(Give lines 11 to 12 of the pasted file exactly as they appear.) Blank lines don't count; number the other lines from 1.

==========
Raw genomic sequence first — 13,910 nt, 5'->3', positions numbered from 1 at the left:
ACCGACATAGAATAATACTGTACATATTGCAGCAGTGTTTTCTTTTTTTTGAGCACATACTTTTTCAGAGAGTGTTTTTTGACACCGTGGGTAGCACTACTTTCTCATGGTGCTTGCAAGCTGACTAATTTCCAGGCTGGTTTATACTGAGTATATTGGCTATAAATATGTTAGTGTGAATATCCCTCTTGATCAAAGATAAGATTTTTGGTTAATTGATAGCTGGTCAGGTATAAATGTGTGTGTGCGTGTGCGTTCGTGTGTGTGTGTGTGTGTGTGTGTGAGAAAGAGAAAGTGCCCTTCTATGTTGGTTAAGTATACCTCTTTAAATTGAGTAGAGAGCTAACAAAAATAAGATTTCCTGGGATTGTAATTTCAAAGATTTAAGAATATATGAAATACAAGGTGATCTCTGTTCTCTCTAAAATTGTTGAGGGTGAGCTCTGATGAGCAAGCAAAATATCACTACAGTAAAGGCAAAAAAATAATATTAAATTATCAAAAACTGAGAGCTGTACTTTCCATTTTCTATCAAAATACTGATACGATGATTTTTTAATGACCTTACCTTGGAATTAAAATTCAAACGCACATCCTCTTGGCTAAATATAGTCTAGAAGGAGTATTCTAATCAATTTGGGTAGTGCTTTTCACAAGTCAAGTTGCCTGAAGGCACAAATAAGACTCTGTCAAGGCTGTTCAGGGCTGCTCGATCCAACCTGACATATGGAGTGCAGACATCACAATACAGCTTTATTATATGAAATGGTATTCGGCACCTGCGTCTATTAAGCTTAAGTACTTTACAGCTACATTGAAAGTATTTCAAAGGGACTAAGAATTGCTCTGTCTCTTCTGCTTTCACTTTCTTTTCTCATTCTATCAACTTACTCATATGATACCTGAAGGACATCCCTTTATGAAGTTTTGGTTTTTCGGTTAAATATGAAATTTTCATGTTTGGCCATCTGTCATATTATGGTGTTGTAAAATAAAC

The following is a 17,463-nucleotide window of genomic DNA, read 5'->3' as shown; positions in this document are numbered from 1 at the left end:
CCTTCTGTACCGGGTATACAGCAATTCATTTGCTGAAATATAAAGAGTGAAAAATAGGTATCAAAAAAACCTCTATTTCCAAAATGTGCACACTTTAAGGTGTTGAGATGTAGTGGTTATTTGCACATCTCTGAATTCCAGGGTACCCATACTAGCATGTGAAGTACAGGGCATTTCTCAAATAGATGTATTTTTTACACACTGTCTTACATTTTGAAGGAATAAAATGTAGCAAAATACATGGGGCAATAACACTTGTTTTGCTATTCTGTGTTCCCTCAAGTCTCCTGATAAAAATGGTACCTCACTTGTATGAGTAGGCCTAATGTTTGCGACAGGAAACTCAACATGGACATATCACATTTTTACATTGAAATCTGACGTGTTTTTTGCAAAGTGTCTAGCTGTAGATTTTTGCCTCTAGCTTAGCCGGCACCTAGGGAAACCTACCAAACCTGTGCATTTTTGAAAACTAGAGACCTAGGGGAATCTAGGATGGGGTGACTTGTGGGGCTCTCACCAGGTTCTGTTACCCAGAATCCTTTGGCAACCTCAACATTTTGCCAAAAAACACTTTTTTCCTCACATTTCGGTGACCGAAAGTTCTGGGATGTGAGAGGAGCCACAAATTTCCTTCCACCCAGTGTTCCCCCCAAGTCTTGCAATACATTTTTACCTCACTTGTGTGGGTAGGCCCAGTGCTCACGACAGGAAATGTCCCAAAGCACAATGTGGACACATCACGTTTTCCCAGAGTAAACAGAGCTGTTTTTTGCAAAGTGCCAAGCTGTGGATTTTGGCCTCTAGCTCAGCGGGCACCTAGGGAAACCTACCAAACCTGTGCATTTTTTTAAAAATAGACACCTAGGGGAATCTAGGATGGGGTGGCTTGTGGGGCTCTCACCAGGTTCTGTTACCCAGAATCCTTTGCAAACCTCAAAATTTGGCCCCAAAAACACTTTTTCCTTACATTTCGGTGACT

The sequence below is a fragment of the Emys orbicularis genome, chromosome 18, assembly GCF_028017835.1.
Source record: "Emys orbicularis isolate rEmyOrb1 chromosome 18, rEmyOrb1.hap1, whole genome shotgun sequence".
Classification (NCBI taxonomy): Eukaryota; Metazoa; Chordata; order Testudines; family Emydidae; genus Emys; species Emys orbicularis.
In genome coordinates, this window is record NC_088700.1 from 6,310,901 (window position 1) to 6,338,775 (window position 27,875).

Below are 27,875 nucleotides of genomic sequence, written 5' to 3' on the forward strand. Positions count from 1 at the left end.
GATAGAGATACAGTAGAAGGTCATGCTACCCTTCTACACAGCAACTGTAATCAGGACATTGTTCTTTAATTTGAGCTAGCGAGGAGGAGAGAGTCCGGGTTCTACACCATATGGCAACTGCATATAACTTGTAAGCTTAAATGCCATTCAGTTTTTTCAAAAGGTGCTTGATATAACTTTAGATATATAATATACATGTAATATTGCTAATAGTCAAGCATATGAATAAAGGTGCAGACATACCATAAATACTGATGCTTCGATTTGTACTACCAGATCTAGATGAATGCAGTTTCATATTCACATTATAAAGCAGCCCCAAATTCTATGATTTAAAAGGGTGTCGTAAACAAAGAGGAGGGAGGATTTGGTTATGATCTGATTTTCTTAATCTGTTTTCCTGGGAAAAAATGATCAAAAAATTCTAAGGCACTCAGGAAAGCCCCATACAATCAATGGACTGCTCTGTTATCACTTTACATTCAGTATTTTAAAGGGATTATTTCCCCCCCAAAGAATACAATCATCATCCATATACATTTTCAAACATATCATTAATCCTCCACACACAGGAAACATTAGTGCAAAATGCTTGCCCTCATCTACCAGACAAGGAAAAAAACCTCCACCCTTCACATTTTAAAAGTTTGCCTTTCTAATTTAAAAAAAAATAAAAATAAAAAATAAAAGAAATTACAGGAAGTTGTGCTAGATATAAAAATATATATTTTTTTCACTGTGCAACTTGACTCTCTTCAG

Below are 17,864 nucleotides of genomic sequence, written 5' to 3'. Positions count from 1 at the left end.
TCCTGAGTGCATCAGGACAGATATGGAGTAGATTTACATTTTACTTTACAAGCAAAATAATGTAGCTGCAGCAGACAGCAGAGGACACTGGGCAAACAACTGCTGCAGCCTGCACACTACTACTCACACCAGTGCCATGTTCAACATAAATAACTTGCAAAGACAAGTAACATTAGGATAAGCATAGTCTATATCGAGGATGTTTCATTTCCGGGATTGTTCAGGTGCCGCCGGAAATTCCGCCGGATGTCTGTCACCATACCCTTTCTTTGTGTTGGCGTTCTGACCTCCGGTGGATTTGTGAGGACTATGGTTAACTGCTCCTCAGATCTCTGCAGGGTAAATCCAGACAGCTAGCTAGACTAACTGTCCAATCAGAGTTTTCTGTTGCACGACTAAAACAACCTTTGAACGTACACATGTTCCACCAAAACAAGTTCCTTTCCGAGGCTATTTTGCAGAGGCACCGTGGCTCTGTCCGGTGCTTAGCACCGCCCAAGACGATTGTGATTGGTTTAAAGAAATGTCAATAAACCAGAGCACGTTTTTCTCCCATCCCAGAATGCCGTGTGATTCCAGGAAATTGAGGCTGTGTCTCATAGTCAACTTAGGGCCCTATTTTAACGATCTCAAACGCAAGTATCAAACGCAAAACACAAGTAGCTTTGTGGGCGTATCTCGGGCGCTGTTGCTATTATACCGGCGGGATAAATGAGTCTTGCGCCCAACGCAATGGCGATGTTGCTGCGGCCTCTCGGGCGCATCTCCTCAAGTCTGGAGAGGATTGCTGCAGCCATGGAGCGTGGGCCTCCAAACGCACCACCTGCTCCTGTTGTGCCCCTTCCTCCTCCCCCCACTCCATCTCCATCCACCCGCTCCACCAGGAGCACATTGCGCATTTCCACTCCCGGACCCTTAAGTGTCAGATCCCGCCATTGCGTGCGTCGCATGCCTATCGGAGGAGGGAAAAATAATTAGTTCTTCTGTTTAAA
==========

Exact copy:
Below are 17,864 nucleotides of genomic sequence, written 5' to 3'. Positions count from 1 at the left end.
TCCTGAGTGCATCAGGACAGATATGGAGTAGATTTACATTTTACTTTACAAGCAAAATAATGTAGCTGCAGCAGACAGCAGAGGACACTGGGCAAACAACTGCTGCAGCCTGCACACTACTACTCACACCAGTGCCATGTTCAACATAAATAACTTGCAAAGACAAGTAACATTAGGATAAGCATAGTCTATATCGAGGATGTTTCATTTCCGGGATTGTTCAGGTGCCGCCGGAAATTCCGCCGGATGTCTGTCACCATACCCTTTCTTTGTGTTGGCGTTCTGACCTCCGGTGGATTTGTGAGGACTATGGTTAACTGCTCCTCAGATCTCTGCAGGGTAAATCCAGACAGCTAGCTAGACTAACTGTCCAATCAGAGTTTTCTGTTGCACGACTAAAACAACCTTTGAACGTACACATGTTCCACCAAAACAAGTTCCTTTCCGAGGCTATTTTGCAGAGGCACCGTGGCTCTGTCCGGTGCTTAGCACCGCCCAAGACGATTGTGATTGGTTTAAAGAAATGTCAATAAACCAGAGCACGTTTTTCTCCCATCCCAGAATGCCGTGTGATTCCAGGAAATTGAGGCTGTGTCTCATAGTCAACTTAGGGCCCTATTTTAACGATCTCAAACGCAAGTATCAAACGCAAAACACAAGTAGCTTTGTGGGCGTATCTCGGGCGCTGTTGCTATTATACCGGCGGGATAAATGAGTCTTGCGCCCAACGCAATGGCGATGTTGCTGCGGCCTCTCGGGCGCATCTCCTCAAGTCTGGAGAGGATTGCTGCAGCCATGGAGCGTGGGCCTCCAAACGCACCACCTGCTCCTGTTGTGCCCCTTCCTCCTCCCCCCACTCCATCTCCATCCACCCGCTCCACCAGGAGCACATTGCGCATTTCCACTCCCGGACCCTTAAGTGTCAGATCCCGCCATTGCGTGCGTCGCATGCCTATCGGAGGAGGGAAAAATAATTAGTTCTTCTGTTTAAA